Page 1

ECR News Committee of the Regions | 12th edition

CONTENTS PRESIDENT’S LETTER

EU calls for reform of regional policy at Italy conference

2

ECR Group held its localism conference in Lecce, Southern Italy, joining forces with Italian politicians Raffaele Fitto MEP and Mayor Paolo Perrone, in order to further develop a reform agenda for the EU’s regional policy.

ECR LEADERSHIP Rob Jonkman elected as President of the ECR Group Gordon Keymer nominated Patron of ECR Group Cllr Joe Cooney elected Vice President

2 3 3

ECR GROUP OPINIONS

ECR Lecce conference

Greater localism is needed in EU energy policy 4 Rob Jonkman appointed rapporteur on the European Semester 5 Adam Banaszak will lead CoR’s work on disaster risk reduction 5 Arnold Hatch to investigate barriers for young EU farmers6

Daiva Matonienė calls for development of heating and cooling sector in Europe

LOCALISM EU must make public procurement a part of its better regulation agenda 6 ECR calls for reform of regional policy at Italy conference8 ECR discusses future of Europe 2020 strategy 8

CURRENT CHALLENGES UK referendum: An important task ahead of us ECR hosts Brexit talk at UK Conservative Party Conference 2016

Local and regional leaders unanimously adopted an opinion on ‘an EU strategy for heating and cooling’ prepared under the leadership of ECR Group member Daiva Matonienė. The CoR opinion calls on the European Commission to review existing financial support mechanisms and to come up with more concrete policy recommendations on how to develop the heating and cooling sector in Europe.

EU must make public procurement a part of its better regulation agenda The ECR Group in the Committee of the Regions met in Groningen, Netherlands to discuss public procurement and better EU regulation. ECR Group members called for public procurement, a market estimated to be more than €2 trillion, to become part of the EU’s better regulation agenda and underlined that local and regional authorities need to be treated as key partners in the better regulation process.

10 10

MEMBERS ACTIVITIES Władysław Ortyl strengthens EU-Ukraine regional cooperation11 Adam Banaszak attends election observation mission in Bosnia and Herzegovina  11 EU Commissioner helps launch new economic project for Polish region 12 ECR Rapporteurs help conclude UN-CoR cooperation14 The benefits of cleaning up contaminated sites in Lithuania14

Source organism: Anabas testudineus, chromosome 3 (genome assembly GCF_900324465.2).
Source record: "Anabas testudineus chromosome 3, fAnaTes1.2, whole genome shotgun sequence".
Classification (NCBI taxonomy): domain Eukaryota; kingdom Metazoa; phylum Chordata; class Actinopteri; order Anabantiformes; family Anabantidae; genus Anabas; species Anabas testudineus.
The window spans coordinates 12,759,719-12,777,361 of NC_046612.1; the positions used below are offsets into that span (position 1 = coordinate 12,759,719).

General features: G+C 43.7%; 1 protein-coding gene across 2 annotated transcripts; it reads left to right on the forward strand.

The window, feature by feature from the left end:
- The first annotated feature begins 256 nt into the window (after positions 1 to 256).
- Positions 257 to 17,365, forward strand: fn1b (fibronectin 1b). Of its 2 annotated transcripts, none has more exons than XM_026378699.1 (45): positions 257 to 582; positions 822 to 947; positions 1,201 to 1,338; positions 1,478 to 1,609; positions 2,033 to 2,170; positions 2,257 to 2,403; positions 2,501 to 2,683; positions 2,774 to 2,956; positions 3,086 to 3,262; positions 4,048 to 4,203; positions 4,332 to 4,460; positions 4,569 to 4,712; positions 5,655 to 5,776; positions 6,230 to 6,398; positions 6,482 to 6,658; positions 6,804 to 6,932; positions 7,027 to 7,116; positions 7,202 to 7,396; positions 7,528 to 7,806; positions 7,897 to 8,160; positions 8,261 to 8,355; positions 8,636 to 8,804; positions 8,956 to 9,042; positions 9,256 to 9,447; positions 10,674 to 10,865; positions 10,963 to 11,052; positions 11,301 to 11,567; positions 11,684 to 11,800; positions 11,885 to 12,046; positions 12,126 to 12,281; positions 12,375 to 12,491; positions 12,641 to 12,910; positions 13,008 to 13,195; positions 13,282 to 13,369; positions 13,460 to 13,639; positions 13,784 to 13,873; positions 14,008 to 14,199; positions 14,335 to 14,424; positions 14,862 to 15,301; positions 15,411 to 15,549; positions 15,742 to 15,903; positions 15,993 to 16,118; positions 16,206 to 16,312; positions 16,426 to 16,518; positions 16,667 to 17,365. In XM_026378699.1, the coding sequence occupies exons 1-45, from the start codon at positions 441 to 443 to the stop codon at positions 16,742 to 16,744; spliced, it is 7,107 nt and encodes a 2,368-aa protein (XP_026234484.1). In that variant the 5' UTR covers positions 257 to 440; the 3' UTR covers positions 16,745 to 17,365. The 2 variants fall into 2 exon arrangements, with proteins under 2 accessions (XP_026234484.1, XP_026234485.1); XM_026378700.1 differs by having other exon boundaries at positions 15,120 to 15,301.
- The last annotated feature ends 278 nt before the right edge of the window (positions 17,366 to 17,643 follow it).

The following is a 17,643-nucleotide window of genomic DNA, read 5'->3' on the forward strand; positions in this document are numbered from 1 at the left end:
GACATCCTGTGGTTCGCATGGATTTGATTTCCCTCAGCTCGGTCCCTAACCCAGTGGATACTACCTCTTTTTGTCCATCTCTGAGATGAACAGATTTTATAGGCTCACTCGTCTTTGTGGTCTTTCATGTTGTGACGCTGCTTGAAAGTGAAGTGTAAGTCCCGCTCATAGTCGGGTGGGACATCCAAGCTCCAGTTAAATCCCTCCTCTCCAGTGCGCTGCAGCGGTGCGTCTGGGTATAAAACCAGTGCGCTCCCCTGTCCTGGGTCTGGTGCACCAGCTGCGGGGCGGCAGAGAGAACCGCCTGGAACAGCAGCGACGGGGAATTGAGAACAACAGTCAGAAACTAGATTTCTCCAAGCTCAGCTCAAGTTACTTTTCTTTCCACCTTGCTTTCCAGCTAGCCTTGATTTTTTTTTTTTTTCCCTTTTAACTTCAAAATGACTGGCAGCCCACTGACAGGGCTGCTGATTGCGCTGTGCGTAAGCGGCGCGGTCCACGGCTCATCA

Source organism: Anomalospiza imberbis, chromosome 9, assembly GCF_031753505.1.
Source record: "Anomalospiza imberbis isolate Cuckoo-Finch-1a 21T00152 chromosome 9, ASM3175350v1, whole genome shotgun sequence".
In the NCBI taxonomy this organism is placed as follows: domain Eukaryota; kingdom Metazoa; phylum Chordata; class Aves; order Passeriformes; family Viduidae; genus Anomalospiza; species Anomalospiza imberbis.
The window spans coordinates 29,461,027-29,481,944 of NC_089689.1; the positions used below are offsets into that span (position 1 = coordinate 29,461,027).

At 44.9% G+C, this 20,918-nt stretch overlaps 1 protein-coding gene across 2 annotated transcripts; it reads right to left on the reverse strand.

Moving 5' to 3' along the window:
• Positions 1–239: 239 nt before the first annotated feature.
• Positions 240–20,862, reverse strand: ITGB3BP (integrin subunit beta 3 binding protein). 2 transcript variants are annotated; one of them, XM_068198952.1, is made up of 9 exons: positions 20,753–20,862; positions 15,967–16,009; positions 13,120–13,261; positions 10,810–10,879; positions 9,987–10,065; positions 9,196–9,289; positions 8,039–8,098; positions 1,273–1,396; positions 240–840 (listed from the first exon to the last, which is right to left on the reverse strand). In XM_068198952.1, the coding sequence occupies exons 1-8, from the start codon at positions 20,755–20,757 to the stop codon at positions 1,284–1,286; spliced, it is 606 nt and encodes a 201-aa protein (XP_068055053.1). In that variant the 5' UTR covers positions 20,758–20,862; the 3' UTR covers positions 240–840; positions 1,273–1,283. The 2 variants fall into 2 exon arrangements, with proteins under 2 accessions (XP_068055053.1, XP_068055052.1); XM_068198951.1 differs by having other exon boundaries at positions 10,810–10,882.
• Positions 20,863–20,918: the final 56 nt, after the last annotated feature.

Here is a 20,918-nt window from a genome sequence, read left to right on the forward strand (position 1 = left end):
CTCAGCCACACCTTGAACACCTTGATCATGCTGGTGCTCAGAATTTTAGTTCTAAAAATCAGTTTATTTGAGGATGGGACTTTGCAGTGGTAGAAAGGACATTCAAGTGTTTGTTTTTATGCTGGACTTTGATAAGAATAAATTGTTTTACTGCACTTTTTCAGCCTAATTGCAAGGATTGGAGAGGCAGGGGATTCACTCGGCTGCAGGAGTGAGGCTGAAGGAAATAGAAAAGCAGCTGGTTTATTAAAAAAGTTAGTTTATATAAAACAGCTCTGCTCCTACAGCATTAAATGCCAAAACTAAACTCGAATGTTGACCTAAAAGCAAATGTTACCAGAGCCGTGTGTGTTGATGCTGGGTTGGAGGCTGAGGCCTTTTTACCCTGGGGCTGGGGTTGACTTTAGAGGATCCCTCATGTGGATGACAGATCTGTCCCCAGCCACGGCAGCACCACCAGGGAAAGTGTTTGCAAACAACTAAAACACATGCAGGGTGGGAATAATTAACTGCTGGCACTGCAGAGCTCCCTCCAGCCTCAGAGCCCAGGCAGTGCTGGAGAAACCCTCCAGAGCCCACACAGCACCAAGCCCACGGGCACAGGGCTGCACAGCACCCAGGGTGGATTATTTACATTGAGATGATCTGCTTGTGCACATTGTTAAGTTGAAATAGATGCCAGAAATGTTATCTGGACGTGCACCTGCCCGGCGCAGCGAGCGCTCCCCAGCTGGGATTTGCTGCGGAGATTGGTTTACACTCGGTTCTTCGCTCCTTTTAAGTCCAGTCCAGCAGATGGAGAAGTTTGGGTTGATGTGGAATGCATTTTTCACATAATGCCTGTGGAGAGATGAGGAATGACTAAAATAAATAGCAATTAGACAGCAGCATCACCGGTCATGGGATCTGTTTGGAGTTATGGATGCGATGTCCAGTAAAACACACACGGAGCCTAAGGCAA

MEETINGS CALENDAR

Daiva Matonienė

ECR Group in Groningen

16

ECR Group Secretariat Committee of the Regions

Rue Belliard/Belliardstraat, 101 1040 Bruxelles/Brussel

Tel: +32 2 282 2257 Fax: +32 2 282 2287

ecr@cor.europa.eu www.ecr.cor.europa.eu


PRESIDENT’S LETTER

ECR Group President Rob Jonkman

If we take a minute to look back, we can state that a lot has happened in the past year. Successful conferences were held in several countries such as Hungary, the Netherlands, Italy and Poland. In addition, our members participated in various seminars, conferences and other meet-

ings, where we could bring the ECR under people’s attention. As a group we are very active and visible, which will remain our intention for the following years. However, there were two events that had a great impact. Firstly, the unexpected departure of our President Gordon Keymer, who did not receive a new mandate after the election in his district. This was a very big disappointment. Gordon was a highly respected member of the CoR and the first president of the ECR Group in the Committee. During the European Week of Cities and Regions, we held a well-attended reception as an official goodbye for Gordon, where he was awarded the title “Patron” of our Group. Although Gordon is irreplaceable, a new chairman needed to be elected. I am truly honoured that the group has given me the confidence to tackle this task and I am glad that I can count on the support of everyone, and of the Vice-Presidents Oldrich and Joe in particular. The excellent work of the hardworking staff led by Neva is indispensable.